The system is managed by a steering committee consisting of members from all NASA centers. Public access is limited to a summary of the original driving event, lessons learned and recommendations. But even this information can be quite useful for common folks. For example, this lesson on Guidance for NASA Selection & Application of DC-DC Converters contains several bits of useful wisdom. Or this one about IC’s being damaged due to capacitor residual discharge during assembly. If you ever need to add a conformal coating to your hardware, check how Glass Cased Components Fractured as a Result of Shrinkage in Coating/Bonding Materials Applied in Excessive Amounts. Finally, something we have all experienced when working with polarized components — Reverse Polarity Concerns With Tantalum Capacitors. Here is a more specific Technical Note on polarized capacitors (pdf): Preventing Incorrect Installation of Polarized Capacitors.

Unfortunately, all of this body of past knowledge is sometimes still not enough to prevent problems. Case in point is a recently discovered issue on the ISS — a completely avoidable power supply mistake. Science payloads attach to the ISS via holders called the ExPRESS logistics carriers. These provide mechanical anchoring, electrical power and data links. Inside the carriers, the power supply meant to supply 28V to the payloads was found to have a few capacitors mounted the other way around. This has forced the payloads to use the 120V supply instead, requiring them to have an additional 120V to 28V converter retrofit. This means modifying the existing hardware and factoring in additional weight, volume, heat, cost and other issues when adding the extra converter. If you’d like to dig into the details, check out this article about NASA’s power supply fail.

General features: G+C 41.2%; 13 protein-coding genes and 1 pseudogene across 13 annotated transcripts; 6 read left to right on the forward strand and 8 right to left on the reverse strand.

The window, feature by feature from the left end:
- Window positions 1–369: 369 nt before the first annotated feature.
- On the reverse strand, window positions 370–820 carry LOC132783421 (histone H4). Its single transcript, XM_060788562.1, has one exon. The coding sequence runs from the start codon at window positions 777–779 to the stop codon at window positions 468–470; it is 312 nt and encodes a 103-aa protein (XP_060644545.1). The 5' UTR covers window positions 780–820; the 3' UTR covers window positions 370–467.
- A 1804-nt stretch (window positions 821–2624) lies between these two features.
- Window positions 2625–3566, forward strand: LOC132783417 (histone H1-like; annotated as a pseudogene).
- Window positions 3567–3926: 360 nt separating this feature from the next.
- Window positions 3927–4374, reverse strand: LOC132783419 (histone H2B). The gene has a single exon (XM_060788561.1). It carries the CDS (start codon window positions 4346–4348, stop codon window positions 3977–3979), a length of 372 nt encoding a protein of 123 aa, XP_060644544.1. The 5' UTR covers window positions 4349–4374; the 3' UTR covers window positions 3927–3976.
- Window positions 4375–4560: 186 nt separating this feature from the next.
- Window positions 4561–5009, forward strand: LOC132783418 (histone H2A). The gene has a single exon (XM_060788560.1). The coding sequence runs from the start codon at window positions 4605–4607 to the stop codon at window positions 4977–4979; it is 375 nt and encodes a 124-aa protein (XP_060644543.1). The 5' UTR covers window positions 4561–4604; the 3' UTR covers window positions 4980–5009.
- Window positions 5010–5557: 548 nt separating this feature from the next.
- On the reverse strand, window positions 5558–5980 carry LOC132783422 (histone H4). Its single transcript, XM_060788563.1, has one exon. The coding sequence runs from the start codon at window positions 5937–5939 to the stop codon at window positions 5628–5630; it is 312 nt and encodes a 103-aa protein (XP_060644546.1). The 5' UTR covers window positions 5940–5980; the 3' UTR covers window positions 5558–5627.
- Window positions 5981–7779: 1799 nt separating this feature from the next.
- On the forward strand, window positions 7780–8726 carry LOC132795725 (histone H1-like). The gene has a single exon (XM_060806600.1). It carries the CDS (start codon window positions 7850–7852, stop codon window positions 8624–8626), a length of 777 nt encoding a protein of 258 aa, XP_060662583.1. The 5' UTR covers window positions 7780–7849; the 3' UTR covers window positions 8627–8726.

Thanks to [Jarek] for tipping us about this.

The First Bug On Mars

Interplanetary probes were a constant in the tech news bulletins of the 1960s and 1970s. The Space Race was at its height, and alongside their manned flights the two superpowers sent unmanned missions throughout the Solar System. By the 1980s and early 1990s the Space Race had cooled down, the bean counters moved in, and aside from the spectacular images of the planets periodically arriving from the Voyager series of craft there were scant pickings for the deep space enthusiast.